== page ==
Low Voltage Technician

Install and troubleshoot low-voltage gadgets and systems.

Quick Stats


Salary Range
$25,000 – $61,000

Data from U.S. Department of Labor

What do Low Voltage Technicians do?

High voltage may be popular in rock-and-roll, but in your line of work, it’s low voltage that keeps you going. As a Low Voltage Technician, you’re in charge of choosing, installing, and maintaining low-voltage systems and cables. TV or security alarm wiring and cables are common examples of installations that you work with.

What exactly is low-voltage wiring? It covers everything from communications and entertainment systems, like TVs and telephones, to small electronic devices, like doorbells and thermostats. You set these controls as a Low Voltage Technician up on the client’s end, and ensure that the wiring is properly installed to avoid malfunctions. On the job as a Low Voltage Technician, you visit with clients who need an installation or repair performed. You scope out the job, and determine what tools you’ll need and how long the project will take. A malfunctioning thermostat may be the result of a single frayed wire, or it may be due to a poor wiring job that needs to be redone.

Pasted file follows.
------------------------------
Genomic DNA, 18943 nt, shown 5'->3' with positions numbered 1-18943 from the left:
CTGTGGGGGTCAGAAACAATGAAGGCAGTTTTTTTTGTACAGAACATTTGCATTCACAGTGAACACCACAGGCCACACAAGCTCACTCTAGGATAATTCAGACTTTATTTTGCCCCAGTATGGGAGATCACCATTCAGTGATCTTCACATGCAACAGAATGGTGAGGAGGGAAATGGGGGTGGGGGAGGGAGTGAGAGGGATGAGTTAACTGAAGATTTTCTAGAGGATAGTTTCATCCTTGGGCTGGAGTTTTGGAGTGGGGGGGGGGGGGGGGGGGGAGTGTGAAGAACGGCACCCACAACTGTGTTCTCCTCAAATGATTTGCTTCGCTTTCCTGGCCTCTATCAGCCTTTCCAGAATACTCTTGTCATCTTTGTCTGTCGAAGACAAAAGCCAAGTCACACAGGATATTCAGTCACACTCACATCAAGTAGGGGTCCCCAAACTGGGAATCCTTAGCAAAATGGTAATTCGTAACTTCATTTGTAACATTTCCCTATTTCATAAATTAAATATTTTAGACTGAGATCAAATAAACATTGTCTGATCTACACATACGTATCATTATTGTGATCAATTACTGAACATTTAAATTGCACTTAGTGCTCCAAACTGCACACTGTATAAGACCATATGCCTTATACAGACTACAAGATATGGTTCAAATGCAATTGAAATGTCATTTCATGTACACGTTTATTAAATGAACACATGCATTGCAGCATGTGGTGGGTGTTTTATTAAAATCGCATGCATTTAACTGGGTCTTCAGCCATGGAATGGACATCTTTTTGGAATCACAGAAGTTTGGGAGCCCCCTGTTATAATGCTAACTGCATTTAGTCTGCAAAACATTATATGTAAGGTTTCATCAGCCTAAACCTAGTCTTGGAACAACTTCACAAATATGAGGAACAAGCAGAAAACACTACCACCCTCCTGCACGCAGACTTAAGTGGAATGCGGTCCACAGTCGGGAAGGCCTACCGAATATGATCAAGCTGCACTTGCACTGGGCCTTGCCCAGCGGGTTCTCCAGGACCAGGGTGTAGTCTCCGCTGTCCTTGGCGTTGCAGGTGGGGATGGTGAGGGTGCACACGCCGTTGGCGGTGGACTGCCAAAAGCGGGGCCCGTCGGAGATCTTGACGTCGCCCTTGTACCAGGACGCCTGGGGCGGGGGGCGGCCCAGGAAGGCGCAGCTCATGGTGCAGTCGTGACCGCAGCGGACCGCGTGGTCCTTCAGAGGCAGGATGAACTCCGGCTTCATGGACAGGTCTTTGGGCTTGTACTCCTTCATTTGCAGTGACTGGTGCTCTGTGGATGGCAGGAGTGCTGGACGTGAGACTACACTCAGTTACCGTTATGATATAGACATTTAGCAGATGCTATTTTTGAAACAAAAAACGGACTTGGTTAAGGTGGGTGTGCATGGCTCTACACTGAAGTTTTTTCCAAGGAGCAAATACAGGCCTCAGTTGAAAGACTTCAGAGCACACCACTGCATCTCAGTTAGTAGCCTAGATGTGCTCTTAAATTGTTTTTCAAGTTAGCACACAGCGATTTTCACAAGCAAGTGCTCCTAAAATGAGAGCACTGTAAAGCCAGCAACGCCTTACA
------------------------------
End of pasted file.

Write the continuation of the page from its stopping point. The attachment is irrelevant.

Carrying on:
After diagnosing the problem, you correct it. If a new installation is needed, you help the owners choose a system that fits their needs and stays under budget. Once all the parts are in stock, you go to work rigging it all up.

Think of yourself as a Doctor of electronics making house calls to check on faulty wiring. Whether it’s a doorbell that’s stopped working or a cable connection that flakes out in the middle of the big game, you diagnose the problem and find the solution.

Should I be a Low Voltage Technician?

You should have a high school degree or higher and share these traits:
  • Reliable: You can always be counted on to do a good job.
  • Detail Oriented: You pay close attention to all the little details.
  • Trustworthy: You are known for your personal integrity and honesty.

  • How to become a Low Voltage Technician

    Most Low Voltage Technicians have no higher education and get on-the-job training. Think about earning a Certificate or Associate's degree to increase your competitiveness in the field. Chart?chd=s:9ziaaa&chl=no+college+%2851%25%29|certificate+%2842%25%29|associate%27s+%287%25%29|||&cht=p3&chs=466x180&chxr=0,51,51
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